But as many psychologists, including Robert Sternberg and Adrian Owen, among others, have since argued, even if “general intelligence” is a real thing, IQ tests primarily appraise only a narrow set of bookish traits, like how well you can remember academic knowledge, detect abstract patterns, and understand written passages.
The problem of students being on separate and unequal tracks gets compounded when narrow IQ tests become the primary sorting tool. Now, whether a child gets into the academic track or is left to vocational training is primarily determined by abilities in the bookish things IQ tests assess.
3. Scientific Management Gives Manual Work a Bad Reputation
Why didn’t people recognize that manual trades demand cognitive effort just as “white collar” trades do?
The problem of students being on separate and unequal tracks gets compounded when narrow IQ tests become the primary sorting tool.
The early 20th century was the age of scientific management, a concept pioneered by industrialist Frederick Taylor. The idea was that for any type of manual labor, there is a scientifically discoverable right way to perform it; by using scientific principles, management can discover that one correct way and tell workers how to perform their jobs down to the smallest detail. No longer does the manual laborer have to think about what weight of shovel to use, how to go about digging the necessary hole, or how to lay the brick so that it will fit where it needs to. Professionals schooled in scientific management will show laborers how they can perform the job without thinking.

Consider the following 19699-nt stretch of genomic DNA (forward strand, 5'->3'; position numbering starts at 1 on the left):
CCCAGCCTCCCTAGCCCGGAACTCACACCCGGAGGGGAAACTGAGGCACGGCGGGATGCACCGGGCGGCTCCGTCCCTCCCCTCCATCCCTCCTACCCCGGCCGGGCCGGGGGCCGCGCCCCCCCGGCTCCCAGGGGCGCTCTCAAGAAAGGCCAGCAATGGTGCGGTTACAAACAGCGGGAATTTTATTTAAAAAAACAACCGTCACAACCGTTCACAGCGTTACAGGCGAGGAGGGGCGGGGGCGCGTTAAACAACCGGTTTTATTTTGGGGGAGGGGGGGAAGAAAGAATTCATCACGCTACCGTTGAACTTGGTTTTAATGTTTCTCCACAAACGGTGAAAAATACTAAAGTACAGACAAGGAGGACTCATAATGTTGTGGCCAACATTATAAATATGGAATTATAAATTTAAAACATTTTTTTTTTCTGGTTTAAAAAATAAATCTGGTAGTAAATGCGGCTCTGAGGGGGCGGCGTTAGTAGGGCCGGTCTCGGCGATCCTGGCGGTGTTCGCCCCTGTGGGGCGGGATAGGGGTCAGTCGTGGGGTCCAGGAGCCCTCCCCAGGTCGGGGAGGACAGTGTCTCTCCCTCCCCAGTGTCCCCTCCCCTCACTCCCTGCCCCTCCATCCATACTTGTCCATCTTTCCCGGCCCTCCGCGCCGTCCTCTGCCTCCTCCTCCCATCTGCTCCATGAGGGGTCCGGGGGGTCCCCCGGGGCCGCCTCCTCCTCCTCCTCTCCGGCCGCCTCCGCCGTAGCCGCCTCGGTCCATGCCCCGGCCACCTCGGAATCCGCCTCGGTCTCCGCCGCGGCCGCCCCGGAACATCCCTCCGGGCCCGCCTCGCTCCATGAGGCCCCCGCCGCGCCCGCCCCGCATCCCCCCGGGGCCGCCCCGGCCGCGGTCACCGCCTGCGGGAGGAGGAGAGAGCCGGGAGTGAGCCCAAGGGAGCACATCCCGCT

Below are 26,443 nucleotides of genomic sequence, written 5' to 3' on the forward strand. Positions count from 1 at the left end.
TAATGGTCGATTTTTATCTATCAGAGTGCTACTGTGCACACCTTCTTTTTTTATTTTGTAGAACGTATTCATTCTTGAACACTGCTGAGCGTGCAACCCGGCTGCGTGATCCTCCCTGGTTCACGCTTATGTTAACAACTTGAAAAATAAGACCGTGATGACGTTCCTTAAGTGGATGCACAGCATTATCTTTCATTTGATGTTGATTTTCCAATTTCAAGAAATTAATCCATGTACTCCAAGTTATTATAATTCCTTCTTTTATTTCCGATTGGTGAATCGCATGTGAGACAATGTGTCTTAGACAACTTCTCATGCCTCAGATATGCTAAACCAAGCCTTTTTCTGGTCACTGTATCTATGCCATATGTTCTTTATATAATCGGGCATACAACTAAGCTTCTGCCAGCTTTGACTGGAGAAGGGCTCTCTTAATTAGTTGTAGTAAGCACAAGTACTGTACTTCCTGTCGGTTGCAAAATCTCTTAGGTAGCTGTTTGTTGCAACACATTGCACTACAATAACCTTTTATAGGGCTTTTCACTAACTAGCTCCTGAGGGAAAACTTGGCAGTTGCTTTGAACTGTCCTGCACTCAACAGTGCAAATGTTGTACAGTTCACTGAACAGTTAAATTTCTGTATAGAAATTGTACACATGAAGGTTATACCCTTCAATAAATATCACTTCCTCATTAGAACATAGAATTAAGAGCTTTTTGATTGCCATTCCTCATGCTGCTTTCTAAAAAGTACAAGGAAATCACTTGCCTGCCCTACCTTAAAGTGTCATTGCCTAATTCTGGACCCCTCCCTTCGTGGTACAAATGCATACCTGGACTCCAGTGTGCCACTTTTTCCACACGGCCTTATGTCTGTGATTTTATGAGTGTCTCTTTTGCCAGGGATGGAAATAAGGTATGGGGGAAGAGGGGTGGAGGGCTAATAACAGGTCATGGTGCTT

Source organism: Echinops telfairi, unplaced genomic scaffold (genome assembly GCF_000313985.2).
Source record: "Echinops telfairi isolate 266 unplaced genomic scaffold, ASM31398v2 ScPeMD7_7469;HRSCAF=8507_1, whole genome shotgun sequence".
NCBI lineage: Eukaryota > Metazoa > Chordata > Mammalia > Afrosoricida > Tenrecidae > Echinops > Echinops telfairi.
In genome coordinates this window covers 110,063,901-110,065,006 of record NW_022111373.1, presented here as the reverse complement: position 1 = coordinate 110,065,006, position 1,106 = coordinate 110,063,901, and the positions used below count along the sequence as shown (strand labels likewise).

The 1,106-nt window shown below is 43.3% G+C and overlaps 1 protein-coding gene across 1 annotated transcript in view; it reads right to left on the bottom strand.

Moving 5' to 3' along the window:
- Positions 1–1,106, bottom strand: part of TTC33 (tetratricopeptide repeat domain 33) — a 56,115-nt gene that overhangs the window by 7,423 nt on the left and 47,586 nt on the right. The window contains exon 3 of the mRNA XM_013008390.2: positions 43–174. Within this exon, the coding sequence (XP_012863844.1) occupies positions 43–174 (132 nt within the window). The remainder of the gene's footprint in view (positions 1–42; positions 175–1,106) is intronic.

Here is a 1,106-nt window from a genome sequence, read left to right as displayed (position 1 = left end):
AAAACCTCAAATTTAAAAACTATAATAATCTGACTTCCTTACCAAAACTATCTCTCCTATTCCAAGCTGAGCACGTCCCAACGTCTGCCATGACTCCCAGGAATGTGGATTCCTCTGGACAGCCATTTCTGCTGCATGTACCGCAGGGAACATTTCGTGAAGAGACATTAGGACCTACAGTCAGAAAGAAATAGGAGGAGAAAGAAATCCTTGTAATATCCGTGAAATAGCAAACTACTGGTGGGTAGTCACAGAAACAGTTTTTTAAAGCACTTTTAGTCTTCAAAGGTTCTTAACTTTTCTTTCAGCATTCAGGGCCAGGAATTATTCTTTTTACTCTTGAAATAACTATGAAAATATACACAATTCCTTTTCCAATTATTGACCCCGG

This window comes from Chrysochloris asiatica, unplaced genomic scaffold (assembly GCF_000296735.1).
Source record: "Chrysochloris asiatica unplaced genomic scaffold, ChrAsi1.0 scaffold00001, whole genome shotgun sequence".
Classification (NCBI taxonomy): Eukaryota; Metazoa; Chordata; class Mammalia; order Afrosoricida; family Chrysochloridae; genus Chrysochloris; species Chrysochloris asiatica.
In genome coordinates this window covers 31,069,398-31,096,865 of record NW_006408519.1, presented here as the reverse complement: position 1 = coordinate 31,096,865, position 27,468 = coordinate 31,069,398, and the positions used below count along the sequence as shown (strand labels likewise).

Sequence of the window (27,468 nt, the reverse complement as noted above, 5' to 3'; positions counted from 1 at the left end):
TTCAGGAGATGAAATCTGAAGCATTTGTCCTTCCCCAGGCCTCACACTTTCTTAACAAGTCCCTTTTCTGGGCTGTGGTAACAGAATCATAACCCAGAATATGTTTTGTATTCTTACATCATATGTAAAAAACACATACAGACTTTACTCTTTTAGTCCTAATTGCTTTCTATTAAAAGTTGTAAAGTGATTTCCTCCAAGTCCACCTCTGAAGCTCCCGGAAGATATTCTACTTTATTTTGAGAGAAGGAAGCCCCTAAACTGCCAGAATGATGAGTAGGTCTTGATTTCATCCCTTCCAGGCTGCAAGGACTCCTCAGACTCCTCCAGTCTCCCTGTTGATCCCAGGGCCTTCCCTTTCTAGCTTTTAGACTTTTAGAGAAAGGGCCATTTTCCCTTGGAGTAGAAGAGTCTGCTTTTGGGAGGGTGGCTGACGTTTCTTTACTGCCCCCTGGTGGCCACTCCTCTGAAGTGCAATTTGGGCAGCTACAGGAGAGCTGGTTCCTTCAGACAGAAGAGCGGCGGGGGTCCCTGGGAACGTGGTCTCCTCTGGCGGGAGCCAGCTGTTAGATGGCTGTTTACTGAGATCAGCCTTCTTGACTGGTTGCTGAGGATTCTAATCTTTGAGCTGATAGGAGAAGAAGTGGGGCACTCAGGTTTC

Scientific management was quite the craze for decades, and it made manual labor appear to be thoughtless, especially when compared to white-collar work. Thus, if IQ tests revealed a student to be a “dullard” (yup, that was a clinical term), they would be put into a vocational track that didn’t demand much cognitive effort.
4. A Cultural Feedback Loop
Given the comprehensive high school with its vocational track, the broad use of IQ tests, and the popularity of scientific management, we can see how a cultural feedback loop might be created that devalues any intelligence outside of traditional academic smarts.
If kids and parents receive a message from schools that the college prep track is for the bright kids and vocational tracks are for the other kids, it doesn’t take long before they internalize that message.
If scoring high on IQ tests gets you into the coveted academic track, and IQ tests measure academic abilities, parents and students are going to see being good at academic things as a kind of gold standard. The more careers become contingent on having a college degree, the more we receive the message that doing well in academics is more important than everything else. The more we receive and act on these messages, the more pervasive they become.
There’s no need to posit a conspiracy. All the players in these developments may have been well meaning and sincere. But we can still recognize the damage they did, and we can still try to undo some of it. We can start by expanding our notions of who is and isn’t intelligent — and getting beyond the association of intelligence with the kind of learning that schools now emphasize.